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Sunday, January 10, 2010

Simple passions

Dave McCullough's review of Nobody's Perfect from 12th July 1980 issue of Sounds. Don't you dare pass it over...

Simple passions

THE DISTRACTIONS
Nobody's Perfect (Island ILPS 9604A) *****

OH GOD, I must be getting old. I approached this with such scepticism! The trouble with The Distractions is that myself, and I know many others, expected this to be a classic debut album since so long ago that, now, when it's finally ready, almost a year since they signed to Island, the only approach seemed like a doomy foreboding.
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After all, the inconspicuous ebb and flow of The Distractions since that Island ensnarlment, broken only by the anonymous and unpublicised 45 reworking of Doesn't Bother Me (a waste of time), coupled with the fact that as a fragilely gifted pop entity The Distractions are singularly vulnerable company horse-meat(sic), all served only to dampen and dismay the enthusiasm of the growing number who are recognising this band as a truly great white pure pop hope. Have Island crushed or jaded the supremely talented flower that sprung forth the You're Not Going Out Dressed Like That and Time Goes By So Slow minor classics? Another industry pop swindle? Another Undertones?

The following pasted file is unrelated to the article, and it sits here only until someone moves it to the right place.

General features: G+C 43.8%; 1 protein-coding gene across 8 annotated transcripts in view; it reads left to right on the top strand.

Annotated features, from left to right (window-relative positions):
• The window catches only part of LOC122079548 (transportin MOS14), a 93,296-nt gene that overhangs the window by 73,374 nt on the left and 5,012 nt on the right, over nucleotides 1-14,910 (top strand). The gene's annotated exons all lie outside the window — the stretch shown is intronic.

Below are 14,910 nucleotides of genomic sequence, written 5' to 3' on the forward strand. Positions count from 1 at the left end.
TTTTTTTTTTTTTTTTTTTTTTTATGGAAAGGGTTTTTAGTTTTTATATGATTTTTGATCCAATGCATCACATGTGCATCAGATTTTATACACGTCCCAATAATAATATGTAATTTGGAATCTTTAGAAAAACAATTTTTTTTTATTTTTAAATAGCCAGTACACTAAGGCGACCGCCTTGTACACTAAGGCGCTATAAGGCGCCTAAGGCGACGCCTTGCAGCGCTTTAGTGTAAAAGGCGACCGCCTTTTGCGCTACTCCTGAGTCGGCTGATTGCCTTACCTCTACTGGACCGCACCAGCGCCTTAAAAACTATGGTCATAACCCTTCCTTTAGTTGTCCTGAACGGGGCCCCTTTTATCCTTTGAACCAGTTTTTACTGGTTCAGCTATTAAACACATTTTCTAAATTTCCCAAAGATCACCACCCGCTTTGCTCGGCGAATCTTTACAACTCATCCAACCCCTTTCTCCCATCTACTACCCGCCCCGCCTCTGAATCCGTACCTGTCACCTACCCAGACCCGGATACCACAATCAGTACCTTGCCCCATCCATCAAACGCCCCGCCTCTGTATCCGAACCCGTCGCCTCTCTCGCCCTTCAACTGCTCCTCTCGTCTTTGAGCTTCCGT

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No way. The Distractions' is a superb debut album, almost fully realising those early promises. Its success comes almost entirely from the fact that in the long time they've kicked up dirt with Island and producers/Sweet celebrities Phil Chapman and John Astley, they've shifted the music enough to allow it subtle development and a new assurance. I may have expected the r'n'b, punk base to have still been there, leaving the songs that have been hanging in limbo for so long, indifferent and worn out, but I was wrong. The sound on Still It Doesn't Ring and (Stuckina) Fantasy has changed, is more sophisticated, is more thoroughly and assuredly pop based now, there's no longer any hint of toying with pure pop, The Distractions have taken it by the throat.
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It's most evident in the new songs (which is most of the album), where the band's sense of economy and their ability to evoke passion simply and nimbly, renders a good handful of songs as good and as powerful as anything on the first Undertones or second Buzzcocks albums. The line between writing pop with character and pap with a greedy glint is a fine one, but almost throughout this record The Distractions have it mastered. Still.
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I want to hear this on my radio. I want to play this all summer long. I want you to appreciate that this is THE five star review in any music paper this week. Don't DARE miss it! Don't you dare pass it over.

DAVE McCULLOUGH

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